Purpose: The National Diabetes Prevention Program (NDPP) is a widely disseminated lifestyle intervention. Attendance is problematic, leading to suboptimal weight loss, especially among racial/ethnic minority participants. We conducted a novel "presession" protocol to improve engagement of diverse NDPP candidates, comparing NDPP participants who attended a presession to those who did not on attendance and weight loss outcomes.
Design: Longitudinal cohort study.
Setting: A safety net health-care system.
Participants: A total of 1140 patients with diabetes risks (58.9% Hispanic, 19.8% non-Hispanic black, 61.8% low income).
Intervention: The NDPP has been delivered in a Denver, Colorado health-care system since 2013. The program included 22 to 25 sessions over 1 year. Beginning September 2016, individuals were required to attend a presession before enrollment that focused on (1) increasing risk awareness, (2) motivational interviewing to participate in the NDPP, and (3) problem-solving around engagement barriers.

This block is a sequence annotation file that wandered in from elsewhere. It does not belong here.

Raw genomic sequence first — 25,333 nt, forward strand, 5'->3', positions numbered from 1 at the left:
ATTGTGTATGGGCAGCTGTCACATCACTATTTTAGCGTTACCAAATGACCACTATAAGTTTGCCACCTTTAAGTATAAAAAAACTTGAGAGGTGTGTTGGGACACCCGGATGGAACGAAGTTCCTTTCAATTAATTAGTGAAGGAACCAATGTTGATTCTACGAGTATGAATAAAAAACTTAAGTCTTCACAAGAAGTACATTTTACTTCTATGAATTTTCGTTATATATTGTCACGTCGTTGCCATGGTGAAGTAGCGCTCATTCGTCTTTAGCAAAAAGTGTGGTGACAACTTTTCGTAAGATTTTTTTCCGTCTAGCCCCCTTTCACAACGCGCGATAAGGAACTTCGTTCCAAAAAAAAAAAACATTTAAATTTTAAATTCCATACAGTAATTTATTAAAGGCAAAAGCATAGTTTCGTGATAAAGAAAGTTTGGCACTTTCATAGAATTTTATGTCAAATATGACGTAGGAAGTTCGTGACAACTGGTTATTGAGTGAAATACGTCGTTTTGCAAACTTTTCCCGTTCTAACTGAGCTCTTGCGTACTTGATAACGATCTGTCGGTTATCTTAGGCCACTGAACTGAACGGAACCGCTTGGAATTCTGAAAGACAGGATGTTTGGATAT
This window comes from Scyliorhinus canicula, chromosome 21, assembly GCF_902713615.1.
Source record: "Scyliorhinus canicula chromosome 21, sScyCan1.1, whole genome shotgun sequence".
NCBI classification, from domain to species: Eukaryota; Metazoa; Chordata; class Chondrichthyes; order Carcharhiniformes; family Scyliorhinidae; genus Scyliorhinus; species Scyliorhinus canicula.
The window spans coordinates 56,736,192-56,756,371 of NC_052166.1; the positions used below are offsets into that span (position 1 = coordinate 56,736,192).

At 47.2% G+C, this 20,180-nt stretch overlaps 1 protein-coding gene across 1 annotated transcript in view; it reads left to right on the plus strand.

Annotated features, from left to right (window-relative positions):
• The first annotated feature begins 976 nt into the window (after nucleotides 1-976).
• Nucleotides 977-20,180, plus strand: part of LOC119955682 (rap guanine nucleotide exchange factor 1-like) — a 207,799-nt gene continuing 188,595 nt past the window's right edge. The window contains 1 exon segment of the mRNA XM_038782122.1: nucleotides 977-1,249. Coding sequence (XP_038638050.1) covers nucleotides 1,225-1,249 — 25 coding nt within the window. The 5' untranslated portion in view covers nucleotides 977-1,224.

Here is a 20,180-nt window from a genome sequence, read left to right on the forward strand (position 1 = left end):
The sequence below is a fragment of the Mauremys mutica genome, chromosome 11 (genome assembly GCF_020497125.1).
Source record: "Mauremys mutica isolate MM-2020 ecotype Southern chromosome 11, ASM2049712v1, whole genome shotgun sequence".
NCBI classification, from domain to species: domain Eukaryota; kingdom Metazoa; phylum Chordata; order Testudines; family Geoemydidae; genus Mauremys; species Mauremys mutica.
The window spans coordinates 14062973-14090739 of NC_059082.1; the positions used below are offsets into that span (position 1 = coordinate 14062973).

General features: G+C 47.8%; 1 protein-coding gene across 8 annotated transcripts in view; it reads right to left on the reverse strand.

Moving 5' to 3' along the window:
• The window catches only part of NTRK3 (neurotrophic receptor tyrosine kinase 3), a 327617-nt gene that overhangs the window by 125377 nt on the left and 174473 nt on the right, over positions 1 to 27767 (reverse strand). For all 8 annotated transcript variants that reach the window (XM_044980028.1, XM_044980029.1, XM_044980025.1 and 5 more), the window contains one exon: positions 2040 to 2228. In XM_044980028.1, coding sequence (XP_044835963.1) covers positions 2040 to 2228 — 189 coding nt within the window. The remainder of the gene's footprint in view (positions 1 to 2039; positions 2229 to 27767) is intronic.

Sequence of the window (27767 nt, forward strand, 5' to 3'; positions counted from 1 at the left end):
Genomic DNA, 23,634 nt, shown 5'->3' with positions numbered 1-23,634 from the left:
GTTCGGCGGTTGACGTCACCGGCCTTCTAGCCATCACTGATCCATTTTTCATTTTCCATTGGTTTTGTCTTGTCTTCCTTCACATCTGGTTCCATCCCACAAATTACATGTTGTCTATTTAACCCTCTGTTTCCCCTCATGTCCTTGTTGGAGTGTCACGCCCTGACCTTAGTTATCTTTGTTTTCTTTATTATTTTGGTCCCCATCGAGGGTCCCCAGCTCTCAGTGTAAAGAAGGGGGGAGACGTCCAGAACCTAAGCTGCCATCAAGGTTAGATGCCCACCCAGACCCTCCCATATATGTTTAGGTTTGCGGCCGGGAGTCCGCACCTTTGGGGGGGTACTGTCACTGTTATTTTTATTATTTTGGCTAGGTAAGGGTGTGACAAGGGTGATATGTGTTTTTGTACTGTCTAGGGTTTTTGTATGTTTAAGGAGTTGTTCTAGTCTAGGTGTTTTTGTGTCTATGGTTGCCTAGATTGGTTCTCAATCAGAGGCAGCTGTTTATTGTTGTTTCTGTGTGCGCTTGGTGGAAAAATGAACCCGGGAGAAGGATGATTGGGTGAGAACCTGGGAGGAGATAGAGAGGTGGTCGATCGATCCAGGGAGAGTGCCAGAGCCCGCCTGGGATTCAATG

Measures: Duration and intensity of NDPP attendance and weight loss.
Analysis: Outcomes of 75 presession participants who enrolled in the NDPP were compared to 1065 prior participants using analysis of covariance and multivariable logistic regression.
Results: Presession participants stayed in the NDPP 99.8 days longer ( P < .001) and attended 14.3% more sessions ( P < .001) on average than those without a presession. Presession participants lost 2.0% more weight ( P < .001) and were 3.5 times more likely to achieve the 5% weight loss target ( P < .001).
Conclusion: Presessions may improve NDPP outcomes for individuals from diverse backgrounds. A full-scale trial is needed to determine whether presessions reliably improve NDPP effectiveness.
Keywords: disparities; prevention; retention; type 2 diabetes; weight loss.